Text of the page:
Asarum canadense L. - Aristolochiaceae - American wild ginger, Canada snakeroot, Kanadische Haselwurz
Prostrate evergreen perennial, up to 10cm high, native to eastern North America; slender rhizome with the smell of ginger; stems short, developing in spring, each branch with one leave; leaves dark green, reniform (kidney-shaped), downy at both sides, 5-20cm across; flowers on short stalkes near ground, solitary, dark purple-brown, campanulate; fruit a coriaceous, 6-celled capsule.
„Flowers are quite attractive on close inspection, but bloom singly on or near the ground and are usually hidden from view by the foliage. Although not related to culinary ginger (Zingiber officinale), the roots of this plant produce a scent that is reminiscent thereof. Fresh or dried roots were used by early Americans as a ginger substitute, but the plant is not normally used today for culinary purposes.“ http://www.missouribotanicalgarden.org/PlantFinder/PlantFinderDetails.aspx?kempercode=b460
„Native Americans used Asarum canadense medicinally to treat flux, poor digestion, swollen breasts, coughs and colds, typhus and scarlet fever, nerves, sore throats, cramps, heaves, earaches, headaches, convulsions, asthma, tuberculosis, urinary disorders, and venereal disease; as a stimulant, a seasoning, and a charm; and to strengthen other herbal concoctions and heighten appetite (D.E. Moerman 1986).“
„A pentane extract from the rhizomes of Asarum canadense was separated first by means of steam distillation, and then by column and gas chromatography. From the steam-volatile oil the following constituents were isolated (percentages are shown in parentheses): methyleugenol (44.5), linalyl acetate (41.1), geraniol (7.4), linalool (5.3), limonene (0.8), α-terpineol (0.4), bornyl acetate (0.3), aristolone (0.1), elemicin (0.1), 2,3,4,5-tetramethoxyallylbenzene (0.05), 2,4-dimethoxycinnamaldehyde (0.05), and two unidentified compounds (0.01 each). The steam-nonvolatile residue contained some of the above and also β-sitosterol.“
[Constituents of the rhizome of Asarum canadense., Bauer, L., Bell, C.L., Gearien, J.E., Takeda, H., Journal of Pharmaceutical Sciences, 56(3), 1967, 336-343]
methyl eugenol (R=H) (cinnamon clove)
elemicin (R=OCH3) (spicy floral)
„The fresh rhizomes and roots of Asarum canadense were steam-distilled to yield oils in 1.30% to 1.96%, respectively. The oils were analyzed by a combination of GC-FID and GC/MS techniques. In the case of the rhizome oil, the total amount of phenyl ethers including methyl eugenol, elemicins, and asaricin was about 58%. In the root oil, (E)-isoelemicin was the major product (20%) accompanied by elemicin (4.9%). From retention indices on both non-polar and polar columns and MS considerations, it may be inferred that methoxy-elemicin and both (E)- and (Z)-methoxy-isoelemicin as well as the new hydroxyl derivatives: hydroxyl-elemicin and (E)- and (Z)-hydroxy-isoelemicins were characterized in the oils.“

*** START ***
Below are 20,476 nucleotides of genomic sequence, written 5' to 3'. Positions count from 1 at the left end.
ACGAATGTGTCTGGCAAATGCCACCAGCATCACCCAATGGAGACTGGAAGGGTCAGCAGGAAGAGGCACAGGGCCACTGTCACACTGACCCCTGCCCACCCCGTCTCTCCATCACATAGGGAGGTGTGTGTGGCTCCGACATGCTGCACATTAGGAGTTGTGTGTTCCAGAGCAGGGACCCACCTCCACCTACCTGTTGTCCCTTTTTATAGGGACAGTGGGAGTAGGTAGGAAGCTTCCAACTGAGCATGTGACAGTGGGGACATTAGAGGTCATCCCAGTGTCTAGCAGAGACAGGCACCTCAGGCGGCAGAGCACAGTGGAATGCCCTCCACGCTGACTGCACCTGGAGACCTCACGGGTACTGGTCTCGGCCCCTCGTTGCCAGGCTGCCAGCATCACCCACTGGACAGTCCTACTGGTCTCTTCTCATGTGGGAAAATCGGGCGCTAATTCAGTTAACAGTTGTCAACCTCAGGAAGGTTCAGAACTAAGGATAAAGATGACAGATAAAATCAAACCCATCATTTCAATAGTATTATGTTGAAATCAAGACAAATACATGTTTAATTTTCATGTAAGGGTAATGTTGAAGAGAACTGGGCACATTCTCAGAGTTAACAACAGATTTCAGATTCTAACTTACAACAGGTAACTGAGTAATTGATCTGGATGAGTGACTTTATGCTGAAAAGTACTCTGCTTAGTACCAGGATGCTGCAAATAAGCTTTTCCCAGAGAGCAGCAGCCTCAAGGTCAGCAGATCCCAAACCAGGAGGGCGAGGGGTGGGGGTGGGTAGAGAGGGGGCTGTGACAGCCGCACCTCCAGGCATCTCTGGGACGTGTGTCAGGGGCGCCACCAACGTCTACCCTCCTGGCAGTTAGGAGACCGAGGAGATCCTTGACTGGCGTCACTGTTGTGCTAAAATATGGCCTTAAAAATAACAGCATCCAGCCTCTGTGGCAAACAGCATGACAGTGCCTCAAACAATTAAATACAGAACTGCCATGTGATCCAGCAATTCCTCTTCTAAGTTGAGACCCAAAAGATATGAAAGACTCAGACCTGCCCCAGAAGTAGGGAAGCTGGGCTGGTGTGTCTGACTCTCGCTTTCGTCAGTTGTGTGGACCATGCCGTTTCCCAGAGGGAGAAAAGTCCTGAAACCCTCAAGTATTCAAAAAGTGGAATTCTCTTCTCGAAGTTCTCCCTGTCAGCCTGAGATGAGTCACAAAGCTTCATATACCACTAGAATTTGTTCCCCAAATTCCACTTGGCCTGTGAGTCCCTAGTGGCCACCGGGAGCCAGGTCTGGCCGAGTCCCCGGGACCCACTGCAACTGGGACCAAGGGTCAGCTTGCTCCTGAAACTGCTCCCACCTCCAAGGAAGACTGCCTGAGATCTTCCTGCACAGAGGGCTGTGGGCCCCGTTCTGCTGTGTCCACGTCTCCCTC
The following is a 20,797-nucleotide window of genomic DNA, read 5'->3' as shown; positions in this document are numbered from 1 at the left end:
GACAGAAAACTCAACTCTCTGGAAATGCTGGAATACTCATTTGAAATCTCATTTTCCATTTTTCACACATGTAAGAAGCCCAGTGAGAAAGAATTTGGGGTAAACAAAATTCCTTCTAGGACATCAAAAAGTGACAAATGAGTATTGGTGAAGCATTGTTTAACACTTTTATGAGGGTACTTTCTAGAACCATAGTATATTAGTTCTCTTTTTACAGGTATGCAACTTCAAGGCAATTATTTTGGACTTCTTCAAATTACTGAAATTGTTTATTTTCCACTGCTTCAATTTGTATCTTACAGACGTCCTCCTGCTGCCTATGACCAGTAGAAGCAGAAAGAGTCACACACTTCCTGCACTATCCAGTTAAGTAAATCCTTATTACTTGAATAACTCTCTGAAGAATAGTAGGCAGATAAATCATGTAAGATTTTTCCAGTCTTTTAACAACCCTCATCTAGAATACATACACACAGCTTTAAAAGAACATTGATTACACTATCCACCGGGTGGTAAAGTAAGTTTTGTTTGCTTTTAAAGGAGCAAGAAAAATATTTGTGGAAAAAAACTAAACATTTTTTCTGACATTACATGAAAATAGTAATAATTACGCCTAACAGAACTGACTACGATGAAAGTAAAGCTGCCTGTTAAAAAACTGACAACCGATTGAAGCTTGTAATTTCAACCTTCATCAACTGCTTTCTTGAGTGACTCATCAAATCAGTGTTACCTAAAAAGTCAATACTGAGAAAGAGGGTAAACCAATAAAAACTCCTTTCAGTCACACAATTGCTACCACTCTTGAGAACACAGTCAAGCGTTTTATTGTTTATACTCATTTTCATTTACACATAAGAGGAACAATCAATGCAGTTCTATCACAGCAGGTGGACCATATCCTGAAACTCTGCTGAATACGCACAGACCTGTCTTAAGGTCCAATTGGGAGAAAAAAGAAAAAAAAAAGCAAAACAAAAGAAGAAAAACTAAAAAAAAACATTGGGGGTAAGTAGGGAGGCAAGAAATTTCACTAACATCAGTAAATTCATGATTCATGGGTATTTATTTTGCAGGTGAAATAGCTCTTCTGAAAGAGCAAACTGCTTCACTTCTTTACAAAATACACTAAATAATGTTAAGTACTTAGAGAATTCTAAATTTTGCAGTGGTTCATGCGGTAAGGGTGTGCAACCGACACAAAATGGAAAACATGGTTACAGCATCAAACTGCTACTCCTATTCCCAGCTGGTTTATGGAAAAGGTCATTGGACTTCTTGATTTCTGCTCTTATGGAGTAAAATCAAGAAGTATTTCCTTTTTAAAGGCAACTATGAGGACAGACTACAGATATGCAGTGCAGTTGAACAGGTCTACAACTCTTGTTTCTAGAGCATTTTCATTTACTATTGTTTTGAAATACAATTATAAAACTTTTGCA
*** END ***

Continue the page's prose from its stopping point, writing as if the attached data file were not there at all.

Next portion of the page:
[Aromas From Quebec. II. Composition of the Essential Oil of the Rhizomes and Roots of Asarum canadense L., Bélanger, A., Collin, G., Garneau, F.X., Gagnon, H., Pichette, A., Journal of Essential Oil Research, 22(2), 2010, 164-169]
In 2010, the use of all plants belonging to the Asarum species in drugs was banned in Germany by decree of the Federal Institute for Drugs and Medical Devices (BfArM). The cause of this was the detection of aristolochic acid I in homeopathic mother tinctures of Asarum europaeum with approximately 0.044 to 0.13 ppm, and of Asarum canadense with approximately 127.4g/kg (about 0.13 ppm).
Methyl eugenol was the main component of the rhizomes essential oil (38.5%), followed by linalool (19.4%) and α-terpineol (5.9%). Minor compounds were 1,8-cineole (0.3%), terpinen-4-ol (0.5%), nerol (1.2%), geraniol (3.6%), neryl acetate (1.4%), elemicin (1.1%), methoxyelemicin (0.6%), 5-epi-7-α-eudesmol, and (E)-isoelemicine (1.3%). Methyl eugenol was the main products in the rhizomes essential oil, (E)-isoelemicin was the main product extracted from the roots (ca.20%).
[Chemical composition and stability of the hydrosols obtained during essential oil production. I. The case of Melissa officinalis L. and Asarum canadense L., Garneau, F.X., Collin, G., Gagnon, H., Am. J. Essent. Oils Nat. Prod, 2, 2014, 54-62]
Curtis’s Botanical Magazine, vol.54 [ser.2, vol.1] t.2769 (1827) [W.J.Hooker]
© Rolf Marschner (2008), www.botanische-spaziergaenge.at